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Bamford Eyes Expansion in Luxury Arena

The British label founded in 2006 by Carole, Lady Bamford, is amping up its presence for fall.

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LONDON — Bamford, the British label founded in 2006 by Carole, Lady Bamford, is carving out a bigger presence in the luxury arena for fall.

Bamford’s designs will launch at Liberty, and the brand is also wholesaling its fall collection at Paris’ Hotel Castille from Sunday through March 4.

 

A revamped Web site was launched earlier this month, and carries a wide selection of the brand’s luxe designs in natural fabrics.

The move back into wholesale comes after a major restructuring in 2009. Before then, the label was known as Bamford & Sons, and its men’s, women’s and accessories collections were carried at stores including Bergdorf Goodman, Barneys New York, Harrods and the brand’s own stand-alone units in London, which have since shut.

Now it’s known simply as Bamford, and Carole Bamford — who is married to Sir Anthony Bamford, chairman of Britain’s JCB construction equipment firm — has once again put a focus on creating a women’s collection in natural fabrics.

Alongside Liberty, the line will sell at stores such as Takashimaya and Isetan in Japan, and at 10 Corso Como in Korea. The collection will also be carried at Bamford’s London store in Chelsea, its Bamford Barn retreat in Gloucestershire and its Haybarn Spa at London’s Berkeley Hotel.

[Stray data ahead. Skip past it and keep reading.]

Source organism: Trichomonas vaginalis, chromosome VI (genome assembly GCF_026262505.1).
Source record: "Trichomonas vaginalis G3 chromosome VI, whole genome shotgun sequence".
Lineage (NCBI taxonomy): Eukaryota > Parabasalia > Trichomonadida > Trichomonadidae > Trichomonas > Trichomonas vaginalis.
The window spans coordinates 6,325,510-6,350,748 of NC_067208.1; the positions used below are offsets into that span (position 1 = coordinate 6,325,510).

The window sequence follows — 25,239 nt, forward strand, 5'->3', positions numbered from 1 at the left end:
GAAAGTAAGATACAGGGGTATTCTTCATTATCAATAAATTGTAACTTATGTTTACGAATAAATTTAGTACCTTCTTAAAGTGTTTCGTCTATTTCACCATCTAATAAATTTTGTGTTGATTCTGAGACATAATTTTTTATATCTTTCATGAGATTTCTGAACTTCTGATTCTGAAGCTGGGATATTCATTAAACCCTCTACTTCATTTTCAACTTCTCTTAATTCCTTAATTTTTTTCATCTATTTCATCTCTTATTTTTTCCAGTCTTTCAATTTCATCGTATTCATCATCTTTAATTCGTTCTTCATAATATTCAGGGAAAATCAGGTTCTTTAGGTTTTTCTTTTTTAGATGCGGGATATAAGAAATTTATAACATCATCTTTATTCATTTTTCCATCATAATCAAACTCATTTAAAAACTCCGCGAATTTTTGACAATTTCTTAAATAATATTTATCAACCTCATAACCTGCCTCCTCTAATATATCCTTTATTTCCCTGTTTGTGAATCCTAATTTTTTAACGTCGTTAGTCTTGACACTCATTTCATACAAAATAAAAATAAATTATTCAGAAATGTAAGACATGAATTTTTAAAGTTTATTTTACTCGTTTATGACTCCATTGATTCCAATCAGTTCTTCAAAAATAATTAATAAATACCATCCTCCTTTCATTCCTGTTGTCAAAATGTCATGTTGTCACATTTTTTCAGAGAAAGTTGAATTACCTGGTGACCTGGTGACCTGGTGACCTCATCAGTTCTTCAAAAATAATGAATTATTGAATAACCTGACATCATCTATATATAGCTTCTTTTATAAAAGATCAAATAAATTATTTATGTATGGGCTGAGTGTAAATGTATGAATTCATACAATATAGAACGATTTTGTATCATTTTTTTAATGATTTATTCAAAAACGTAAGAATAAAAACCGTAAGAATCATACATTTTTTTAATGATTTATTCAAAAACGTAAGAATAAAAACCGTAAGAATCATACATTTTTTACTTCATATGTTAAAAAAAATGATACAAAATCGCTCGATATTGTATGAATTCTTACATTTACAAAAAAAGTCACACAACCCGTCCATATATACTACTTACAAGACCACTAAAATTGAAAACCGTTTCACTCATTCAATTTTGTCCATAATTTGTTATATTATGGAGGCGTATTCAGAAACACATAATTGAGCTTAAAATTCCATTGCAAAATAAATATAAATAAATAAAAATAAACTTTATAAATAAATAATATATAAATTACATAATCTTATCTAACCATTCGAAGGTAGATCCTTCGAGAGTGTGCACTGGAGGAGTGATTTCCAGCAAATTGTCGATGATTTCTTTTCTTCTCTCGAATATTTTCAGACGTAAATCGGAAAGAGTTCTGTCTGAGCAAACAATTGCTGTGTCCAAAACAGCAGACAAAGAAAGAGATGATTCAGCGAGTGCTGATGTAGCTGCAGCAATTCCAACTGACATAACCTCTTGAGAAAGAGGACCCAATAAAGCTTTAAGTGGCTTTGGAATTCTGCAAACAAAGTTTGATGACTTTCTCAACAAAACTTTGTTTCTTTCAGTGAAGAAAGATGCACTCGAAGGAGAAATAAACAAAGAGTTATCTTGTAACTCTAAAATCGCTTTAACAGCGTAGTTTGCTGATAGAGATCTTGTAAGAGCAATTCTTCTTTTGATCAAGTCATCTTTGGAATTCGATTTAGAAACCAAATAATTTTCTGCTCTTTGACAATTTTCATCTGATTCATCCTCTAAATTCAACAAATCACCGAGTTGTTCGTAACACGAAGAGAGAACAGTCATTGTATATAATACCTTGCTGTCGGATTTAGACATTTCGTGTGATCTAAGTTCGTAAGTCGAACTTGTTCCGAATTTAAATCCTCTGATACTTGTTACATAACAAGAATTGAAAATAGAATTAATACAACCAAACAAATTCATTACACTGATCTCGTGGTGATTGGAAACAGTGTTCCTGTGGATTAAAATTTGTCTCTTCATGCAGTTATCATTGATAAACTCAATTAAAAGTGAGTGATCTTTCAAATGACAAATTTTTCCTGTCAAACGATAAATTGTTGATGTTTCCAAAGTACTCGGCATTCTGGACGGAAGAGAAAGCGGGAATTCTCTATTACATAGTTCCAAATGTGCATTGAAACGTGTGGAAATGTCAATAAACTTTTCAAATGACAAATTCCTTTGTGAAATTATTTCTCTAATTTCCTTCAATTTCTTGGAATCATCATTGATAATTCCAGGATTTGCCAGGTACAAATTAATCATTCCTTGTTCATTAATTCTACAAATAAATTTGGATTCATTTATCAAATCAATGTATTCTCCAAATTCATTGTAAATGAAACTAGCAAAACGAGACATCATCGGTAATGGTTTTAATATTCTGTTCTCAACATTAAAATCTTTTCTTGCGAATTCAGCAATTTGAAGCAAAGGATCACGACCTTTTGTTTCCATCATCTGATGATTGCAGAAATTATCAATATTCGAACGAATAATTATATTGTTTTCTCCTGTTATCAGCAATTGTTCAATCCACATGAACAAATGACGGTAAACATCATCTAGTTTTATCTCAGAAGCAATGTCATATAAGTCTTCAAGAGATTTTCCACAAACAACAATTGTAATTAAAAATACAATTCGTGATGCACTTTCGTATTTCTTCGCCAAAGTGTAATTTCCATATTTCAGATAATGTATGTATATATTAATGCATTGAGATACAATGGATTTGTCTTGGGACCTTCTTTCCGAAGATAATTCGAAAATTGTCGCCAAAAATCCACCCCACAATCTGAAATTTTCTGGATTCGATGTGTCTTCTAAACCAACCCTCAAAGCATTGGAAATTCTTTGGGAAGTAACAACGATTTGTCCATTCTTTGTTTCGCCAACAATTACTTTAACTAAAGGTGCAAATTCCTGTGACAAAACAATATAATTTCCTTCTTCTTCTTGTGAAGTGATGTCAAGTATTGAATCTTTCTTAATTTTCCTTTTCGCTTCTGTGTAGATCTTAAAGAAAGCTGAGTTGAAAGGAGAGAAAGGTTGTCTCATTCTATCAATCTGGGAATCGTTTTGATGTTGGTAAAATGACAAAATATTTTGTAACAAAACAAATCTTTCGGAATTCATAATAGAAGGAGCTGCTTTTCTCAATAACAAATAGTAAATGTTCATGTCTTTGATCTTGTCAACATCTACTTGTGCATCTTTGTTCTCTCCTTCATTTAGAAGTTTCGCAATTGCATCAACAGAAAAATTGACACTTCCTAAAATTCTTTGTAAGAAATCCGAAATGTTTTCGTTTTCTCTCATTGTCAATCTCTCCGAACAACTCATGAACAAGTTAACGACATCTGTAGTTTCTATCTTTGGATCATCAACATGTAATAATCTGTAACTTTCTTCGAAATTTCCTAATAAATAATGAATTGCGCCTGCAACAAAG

As of last month, the firm also has a new managing director, James Greenfield. Prior to joining Bamford, Greenfield served as managing partner at Paper Rain Group, the company behind the labels Damir Doma and Cote & Ciel. Before that, he was managing director at Kenzo from 2005 through 2010, and had served as senior vice president of the men’s division at Givenchy, also part of LVMH Moët Hennessy Louis Vuitton.

For fall, the Bamford collection takes its cues from the English countryside, and spotlights fabrics such as double-face cashmere, lambskin and suede along with cashmere, angora and alpaca. There are pieces such as an alpaca coat with a herringbone pattern in deep red, a double-face cashmere tunic dress with chocolate and navy color blocks and cocooning wool ponchos in a chunky herringbone knit.

“It’s all about the touch — how does it feel against your skin?” said Karen Leck, range director of Bamford, during a walk-through of the collection.

She noted that Bamford’s fine knit pieces, such as its ultrafine-gauge cashmere and silk Button Cuff Sweater, are made at workshops that create as few seams as possible, so the inside of the garment feels comfortable against the skin.

The 60-piece collection is manufactured largely in the U.K. and Italy. “We work with people with the same principles as Bamford,” said Leck, who noted that much of Bamford’s knitwear is manufactured in Scotland and its woven fabrics in Italy. “They are workshops rather than factories, often run by families. It’s all about relationships, and [making designs] that are not disposable.”

Retail prices for the fall collection start at 290 pounds, or $483 for a merino wool top, and rise to 2,500 pounds, or $4,160, for a double-face cashmere coat.

Leck said the design process is an “emotional” one, and influenced by Carole Bamford’s style and travels. “The collection isn’t too formal,” said Leck. “It’s classic with a twist, with an English edge to it.”

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